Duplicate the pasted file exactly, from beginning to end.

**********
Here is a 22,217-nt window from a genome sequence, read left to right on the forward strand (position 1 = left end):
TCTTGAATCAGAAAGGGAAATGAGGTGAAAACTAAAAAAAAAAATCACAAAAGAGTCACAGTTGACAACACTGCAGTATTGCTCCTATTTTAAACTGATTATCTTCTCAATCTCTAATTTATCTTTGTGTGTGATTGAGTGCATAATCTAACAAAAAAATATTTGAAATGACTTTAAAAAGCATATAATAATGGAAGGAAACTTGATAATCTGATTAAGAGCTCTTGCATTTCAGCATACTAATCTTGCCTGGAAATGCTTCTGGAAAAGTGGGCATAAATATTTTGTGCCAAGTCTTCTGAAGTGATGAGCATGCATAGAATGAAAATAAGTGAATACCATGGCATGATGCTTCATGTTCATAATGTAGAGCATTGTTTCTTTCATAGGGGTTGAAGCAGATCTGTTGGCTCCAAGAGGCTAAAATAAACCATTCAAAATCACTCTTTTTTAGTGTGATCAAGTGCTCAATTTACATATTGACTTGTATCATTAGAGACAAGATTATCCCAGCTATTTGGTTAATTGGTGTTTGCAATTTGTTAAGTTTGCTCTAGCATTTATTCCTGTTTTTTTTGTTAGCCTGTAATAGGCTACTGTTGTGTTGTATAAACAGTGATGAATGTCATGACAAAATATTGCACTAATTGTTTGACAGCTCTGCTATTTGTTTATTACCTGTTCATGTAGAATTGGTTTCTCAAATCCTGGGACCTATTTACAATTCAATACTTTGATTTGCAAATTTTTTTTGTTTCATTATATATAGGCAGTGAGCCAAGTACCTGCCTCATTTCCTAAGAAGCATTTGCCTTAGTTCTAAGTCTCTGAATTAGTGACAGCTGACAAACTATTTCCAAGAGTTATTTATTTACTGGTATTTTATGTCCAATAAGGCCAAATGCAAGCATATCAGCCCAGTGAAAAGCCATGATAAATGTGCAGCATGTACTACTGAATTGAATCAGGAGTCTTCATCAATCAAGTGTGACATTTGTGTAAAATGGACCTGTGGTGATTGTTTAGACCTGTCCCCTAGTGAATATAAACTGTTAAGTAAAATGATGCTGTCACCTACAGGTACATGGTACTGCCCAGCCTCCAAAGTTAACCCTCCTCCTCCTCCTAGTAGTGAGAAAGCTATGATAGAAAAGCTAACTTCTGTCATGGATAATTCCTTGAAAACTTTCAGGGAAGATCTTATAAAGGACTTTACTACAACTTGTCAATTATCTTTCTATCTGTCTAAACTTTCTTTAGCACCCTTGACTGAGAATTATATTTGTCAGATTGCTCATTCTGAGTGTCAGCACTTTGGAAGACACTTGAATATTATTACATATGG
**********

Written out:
Here is a 22,217-nt window from a genome sequence, read left to right on the forward strand (position 1 = left end):
TCTTGAATCAGAAAGGGAAATGAGGTGAAAACTAAAAAAAAAAATCACAAAAGAGTCACAGTTGACAACACTGCAGTATTGCTCCTATTTTAAACTGATTATCTTCTCAATCTCTAATTTATCTTTGTGTGTGATTGAGTGCATAATCTAACAAAAAAATATTTGAAATGACTTTAAAAAGCATATAATAATGGAAGGAAACTTGATAATCTGATTAAGAGCTCTTGCATTTCAGCATACTAATCTTGCCTGGAAATGCTTCTGGAAAAGTGGGCATAAATATTTTGTGCCAAGTCTTCTGAAGTGATGAGCATGCATAGAATGAAAATAAGTGAATACCATGGCATGATGCTTCATGTTCATAATGTAGAGCATTGTTTCTTTCATAGGGGTTGAAGCAGATCTGTTGGCTCCAAGAGGCTAAAATAAACCATTCAAAATCACTCTTTTTTAGTGTGATCAAGTGCTCAATTTACATATTGACTTGTATCATTAGAGACAAGATTATCCCAGCTATTTGGTTAATTGGTGTTTGCAATTTGTTAAGTTTGCTCTAGCATTTATTCCTGTTTTTTTTGTTAGCCTGTAATAGGCTACTGTTGTGTTGTATAAACAGTGATGAATGTCATGACAAAATATTGCACTAATTGTTTGACAGCTCTGCTATTTGTTTATTACCTGTTCATGTAGAATTGGTTTCTCAAATCCTGGGACCTATTTACAATTCAATACTTTGATTTGCAAATTTTTTTTGTTTCATTATATATAGGCAGTGAGCCAAGTACCTGCCTCATTTCCTAAGAAGCATTTGCCTTAGTTCTAAGTCTCTGAATTAGTGACAGCTGACAAACTATTTCCAAGAGTTATTTATTTACTGGTATTTTATGTCCAATAAGGCCAAATGCAAGCATATCAGCCCAGTGAAAAGCCATGATAAATGTGCAGCATGTACTACTGAATTGAATCAGGAGTCTTCATCAATCAAGTGTGACATTTGTGTAAAATGGACCTGTGGTGATTGTTTAGACCTGTCCCCTAGTGAATATAAACTGTTAAGTAAAATGATGCTGTCACCTACAGGTACATGGTACTGCCCAGCCTCCAAAGTTAACCCTCCTCCTCCTCCTAGTAGTGAGAAAGCTATGATAGAAAAGCTAACTTCTGTCATGGATAATTCCTTGAAAACTTTCAGGGAAGATCTTATAAAGGACTTTACTACAACTTGTCAATTATCTTTCTATCTGTCTAAACTTTCTTTAGCACCCTTGACTGAGAATTATATTTGTCAGATTGCTCATTCTGAGTGTCAGCACTTTGGAAGACACTTGAATATTATTACATATGG